Now, two studies, published Dec. 15 in the journals Nature and Physical Review Letters, have proved Schrödinger wrong. By a relatively simple experiment, they show that if quantum mechanics is correct, imaginary numbers are a necessary part of the mathematics of our universe.Sounds big, right?
One source sends an entangled pair of photons into nodes A and B, while another sends a pair into B and C. Experiment showed that the photons in A and C were uncorrelated.
No surprise here. I am sure that no one expected correlations from light from different and unrelated sources.
Somehow this shows that some hypothetical real-number variant of quantum mechanics is wrong.
I did not follow the details, but apparently their real-number variant is a nonlocal theory. No one has discovered any experiment with this sort of nonlocal properties. Why did they bother doing any experiment? A nonlocality result like this would be one of the most important in the history of science.
Maybe they should have tested a real-number quantum with locality similar to quantum mechanics.
Quantum mechanics does use complex numbers. You could do all the calculations with real numbers if you wanted to, but there would be no point.
1. Why must the wavefunction be complex valued?
The best answer I've ever ran into came, IIRC, from Dr. Lubos Motl.
However, unfortunately, I cannot locate it now! But I am sure that the piece I have in mind is *not* his answer here: https://physics.stackexchange.com/questions/8062 . I am almost certain that it was at his blog, though I can't recall which post. (It's *not* the post he mentions in his preceding StackExchange reply; it's probably a later post.)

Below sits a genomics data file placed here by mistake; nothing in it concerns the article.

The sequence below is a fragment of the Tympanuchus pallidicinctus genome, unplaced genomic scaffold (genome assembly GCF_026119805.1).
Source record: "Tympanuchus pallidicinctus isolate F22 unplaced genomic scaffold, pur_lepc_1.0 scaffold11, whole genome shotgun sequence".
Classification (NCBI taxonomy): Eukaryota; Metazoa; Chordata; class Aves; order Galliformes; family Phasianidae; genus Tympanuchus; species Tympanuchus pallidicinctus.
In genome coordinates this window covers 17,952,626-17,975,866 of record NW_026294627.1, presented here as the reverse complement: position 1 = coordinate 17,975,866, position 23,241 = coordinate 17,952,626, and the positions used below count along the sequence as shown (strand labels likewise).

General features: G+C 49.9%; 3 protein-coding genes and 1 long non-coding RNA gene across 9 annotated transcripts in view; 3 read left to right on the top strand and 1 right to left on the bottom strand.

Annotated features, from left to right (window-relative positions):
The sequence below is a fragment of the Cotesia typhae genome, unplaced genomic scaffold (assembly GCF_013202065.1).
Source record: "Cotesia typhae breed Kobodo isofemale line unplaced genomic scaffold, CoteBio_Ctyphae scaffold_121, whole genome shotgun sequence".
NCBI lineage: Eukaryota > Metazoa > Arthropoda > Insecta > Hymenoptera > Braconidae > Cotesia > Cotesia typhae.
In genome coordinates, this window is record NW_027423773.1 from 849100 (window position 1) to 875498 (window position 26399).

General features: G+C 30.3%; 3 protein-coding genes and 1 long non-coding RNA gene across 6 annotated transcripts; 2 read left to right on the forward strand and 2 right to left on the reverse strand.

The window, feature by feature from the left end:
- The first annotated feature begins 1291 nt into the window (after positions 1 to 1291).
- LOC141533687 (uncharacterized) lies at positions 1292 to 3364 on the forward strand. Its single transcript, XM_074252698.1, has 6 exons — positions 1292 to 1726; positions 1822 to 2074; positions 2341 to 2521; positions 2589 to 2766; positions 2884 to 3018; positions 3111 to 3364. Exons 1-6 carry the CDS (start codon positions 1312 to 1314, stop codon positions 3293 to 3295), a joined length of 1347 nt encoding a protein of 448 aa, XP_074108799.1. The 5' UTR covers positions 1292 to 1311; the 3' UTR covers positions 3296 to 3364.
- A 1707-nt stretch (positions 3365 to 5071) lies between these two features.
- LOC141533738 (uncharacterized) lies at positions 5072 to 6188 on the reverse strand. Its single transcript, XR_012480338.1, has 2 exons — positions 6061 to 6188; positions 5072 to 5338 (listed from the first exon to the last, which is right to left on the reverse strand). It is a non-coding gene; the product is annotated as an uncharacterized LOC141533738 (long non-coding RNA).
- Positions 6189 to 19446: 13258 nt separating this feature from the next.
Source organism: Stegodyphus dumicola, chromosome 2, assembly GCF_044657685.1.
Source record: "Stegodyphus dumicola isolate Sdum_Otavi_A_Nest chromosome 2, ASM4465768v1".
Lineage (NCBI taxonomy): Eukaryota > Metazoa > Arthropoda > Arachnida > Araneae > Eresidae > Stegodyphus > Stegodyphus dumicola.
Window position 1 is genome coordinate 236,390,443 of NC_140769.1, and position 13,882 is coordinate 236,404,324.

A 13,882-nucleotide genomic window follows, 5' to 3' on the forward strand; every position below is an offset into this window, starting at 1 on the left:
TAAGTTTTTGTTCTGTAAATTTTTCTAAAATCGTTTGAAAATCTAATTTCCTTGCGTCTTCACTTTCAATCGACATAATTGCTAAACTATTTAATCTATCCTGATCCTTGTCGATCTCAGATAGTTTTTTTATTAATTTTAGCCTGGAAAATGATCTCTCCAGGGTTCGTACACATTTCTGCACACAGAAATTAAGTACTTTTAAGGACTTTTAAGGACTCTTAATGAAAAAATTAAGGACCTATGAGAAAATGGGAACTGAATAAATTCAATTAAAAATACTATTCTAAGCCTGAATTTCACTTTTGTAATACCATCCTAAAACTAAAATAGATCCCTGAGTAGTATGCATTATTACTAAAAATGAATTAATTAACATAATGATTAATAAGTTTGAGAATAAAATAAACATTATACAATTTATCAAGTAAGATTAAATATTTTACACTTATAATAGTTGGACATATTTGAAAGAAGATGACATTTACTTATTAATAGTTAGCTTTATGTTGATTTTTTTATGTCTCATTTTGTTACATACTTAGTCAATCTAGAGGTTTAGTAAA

2. Putting the logic (I learnt from Motl) in my own words:
QM has to have complex-valued wavefunction because:
1. The de Broglie relations (i.e. Planck's relation E = h \nu and Einstein's relation p = \hbar k) are based on experimental observations. To challenge them is to challenge reality.
2. The de Broglie hypothesis (viz., that matter has
wave-like properties) also springs from experimental observations. Wave nature of electrons comes out in experiments (involving large flux situations).
3. If you try to build a wave equation for \Psi while also satisfying both the energy and momentum relations used in de Broglie's hypothesis, then, the time derivative of \Psi has to be of the first order, even as the space derivative remains of the second order.
A second-order time derivative (as in the usual real-valued wave equation) wouldn't satisfy de Broglie's relations. A first-order time derivative wouldn't give oscillatory solution. (It would be the diffusion equation.)
Now, the only way an oscillatory solution can be had even while using the *first-order* time derivative, requires that \Psi be complex-valued. (Or, alternatively, there be two coupled real-valued equations, as indicated by you in the last line.)
3. I am just a slight bit surprised that the paper got published in Nature. The postulatory basis of QM is too tightly integrated, that's why.